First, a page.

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Aminopolycarboxylic acids as a versatile tool to stabilize ceria nanoparticles-a fundamental model experimentally demonstrated
KTH, School of Chemical Science and Engineering (CHE), Fibre and Polymer Technology.
KTH, School of Chemical Science and Engineering (CHE), Fibre and Polymer Technology, Coating Technology.ORCID iD: 0000-0003-3201-5138
2014 (English)In: RSC Advances, ISSN 2046-2069, Vol. 4, no 18, 9048-9055 p.Article in journal (Refereed) Published
Abstract [en]

An extremely stable water dispersion of cerium oxide nanoparticles was prepared by colloidal synthesis, using nitrilotriacetic acid (NTA) as a stabilizer. Based on FT-IR measurements, the surface characteristics of NTA-stabilized ceria nanoparticles are clarified and a fundamental stabilization mechanism is proposed. The mechanism is based on the combination of the ionic nature of cerium oxide surface and the inner-sphere complexation model. From an application perspective it is remarkable that ceria nanoparticle dispersions stabilized by NTA are stable at neutral pH, which makes them a potential successful additive in UV screening applications.

Place, publisher, year, edition, pages
2014. Vol. 4, no 18, 9048-9055 p.
Keyword [en]
Nuclear-Magnetic-Resonance, Outer-Sphere, Aminocarboxylate Ligands, Lanthanide Complexation, Trivalent Lanthanide, Oxide Nanoparticles, Actinide Ions, Fuel-Cell, CEO2, Thermodynamics
National Category
Chemical Sciences
URN: urn:nbn:se:kth:diva-142785DOI: 10.1039/c3ra45875jISI: 000330800700016ScopusID: 2-s2.0-84893943174OAI: diva2:704487
EU, FP7, Seventh Framework Programme, 246434

QC 20140312

Available from: 2014-03-12 Created: 2014-03-12 Last updated: 2015-09-10Bibliographically approved
In thesis
1. Ceria Nanoparticle Hybrid Materials: Interfacial Design and Structure Control
Open this publication in new window or tab >>Ceria Nanoparticle Hybrid Materials: Interfacial Design and Structure Control
2015 (English)Doctoral thesis, comprehensive summary (Other academic)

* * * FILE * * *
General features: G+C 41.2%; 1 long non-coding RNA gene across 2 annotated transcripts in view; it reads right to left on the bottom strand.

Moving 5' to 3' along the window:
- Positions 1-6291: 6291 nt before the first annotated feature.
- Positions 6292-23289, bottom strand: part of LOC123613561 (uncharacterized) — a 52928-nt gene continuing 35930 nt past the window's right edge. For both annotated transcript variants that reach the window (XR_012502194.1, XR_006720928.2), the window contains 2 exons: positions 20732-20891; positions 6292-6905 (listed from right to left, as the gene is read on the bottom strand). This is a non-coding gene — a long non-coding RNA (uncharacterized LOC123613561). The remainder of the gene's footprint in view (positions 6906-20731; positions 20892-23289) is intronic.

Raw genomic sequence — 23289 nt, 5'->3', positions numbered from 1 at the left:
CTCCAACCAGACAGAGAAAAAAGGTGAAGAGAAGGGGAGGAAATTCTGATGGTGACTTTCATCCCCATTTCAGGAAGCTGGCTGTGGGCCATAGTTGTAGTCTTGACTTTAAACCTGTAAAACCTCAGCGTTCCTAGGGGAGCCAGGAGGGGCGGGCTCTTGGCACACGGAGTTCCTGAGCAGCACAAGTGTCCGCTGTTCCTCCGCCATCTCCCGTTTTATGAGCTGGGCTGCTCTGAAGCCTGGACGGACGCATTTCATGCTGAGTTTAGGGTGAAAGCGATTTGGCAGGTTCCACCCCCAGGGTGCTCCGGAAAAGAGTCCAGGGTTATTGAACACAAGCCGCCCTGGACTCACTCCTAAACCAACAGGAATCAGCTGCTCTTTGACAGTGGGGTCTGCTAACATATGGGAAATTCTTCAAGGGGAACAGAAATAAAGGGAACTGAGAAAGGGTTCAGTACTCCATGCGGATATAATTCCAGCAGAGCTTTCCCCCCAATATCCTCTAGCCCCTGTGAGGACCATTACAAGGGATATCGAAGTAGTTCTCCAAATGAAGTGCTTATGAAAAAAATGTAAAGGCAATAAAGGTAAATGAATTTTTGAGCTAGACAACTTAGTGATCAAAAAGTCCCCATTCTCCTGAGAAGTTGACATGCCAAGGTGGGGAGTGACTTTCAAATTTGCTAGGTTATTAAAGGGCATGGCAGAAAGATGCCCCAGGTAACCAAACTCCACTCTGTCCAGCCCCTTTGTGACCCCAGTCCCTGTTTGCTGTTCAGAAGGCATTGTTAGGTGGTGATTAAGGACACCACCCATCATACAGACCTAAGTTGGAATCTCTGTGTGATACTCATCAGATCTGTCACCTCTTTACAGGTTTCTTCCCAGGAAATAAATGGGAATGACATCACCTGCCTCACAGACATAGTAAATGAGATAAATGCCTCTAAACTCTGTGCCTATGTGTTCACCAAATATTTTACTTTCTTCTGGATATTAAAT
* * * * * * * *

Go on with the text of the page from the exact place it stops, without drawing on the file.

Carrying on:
Abstract [en]

This doctoral thesis addresses the challenge of bringing two very different materials into intimate chemical contact: inorganic metal oxide nanoparticles and acrylic polymers. In order to achieve this ambitious goal, the work has been divided into a series of more accessible tasks. Pedagogically designed, these tasks build upon one another to finally develop the knowledge and skills necessary to successfully formulate novel nanocomposites.

A fundamental study on the bulk and surface bonding of ceria was carried out to show that, due to the ceria content in small and highly charged ions, which are difficult to polarize, the preferred chemical interactions are ionic. Among the different capping agents, the carboxylate ligands —through the rich and localized electron density of their oxygen atoms— formed an ionic bond with cerium oxides. This provided stability to the ceria nanoparticles and opened up a vast robust and versatile library of carboxylates to us. This is exemplified by the development of synthetic routes for understanding and modifying ceria nanoparticles with carboxylic acids carrying reactive moieties, which were used to extend the stability of the nanoparticle dispersions. This allowed us to perform in situ polymerization, which resulted in homogeneous ceria–polymer hybrid nanocomposites. This interfacial design offers not only structure control but also strong bonding between the covalent polymer network and the ionic nanocrystals.

The focus of the present work, however, is not on characterization of the polymeric materials used but rather on how the embedded nanoparticles interact with the polymeric matrix with respect to chemical interfacial aspects. The following cases were studied: i) unreactive nanoceria dispersed in a polymer matrix; ii) dispersed nanoceria endowed with the ability to initiate polymerizations; and iii) dispersed nanoceria capable of copolymerizing with the propagating chains of the polymer.

These processes led to the development of novel hybrid nanocomposites that preserved the optical properties of ceria (e.g. UV absorption) while enhancing mechanical properties such as stiffness and glass transition temperature.

Place, publisher, year, edition, pages
Stockholm: KTH Royal Institute of Technology, 2015. xviii, 124 p.
TRITA-CHE-Report, ISSN 1654-1081 ; 2015:46
National Category
Polymer Chemistry
urn:nbn:se:kth:diva-173367 (URN)978-91-7595-674-9 (ISBN)
Public defence
2015-09-18, Kollegiesalen, Brinellvägen 8, KTH, Stockholm, 10:00 (English)

QC 20150910

Available from: 2015-09-10 Created: 2015-09-10 Last updated: 2015-09-10Bibliographically approved

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Salazar-Sandoval, Eric J.Johansson, Mats K. G.
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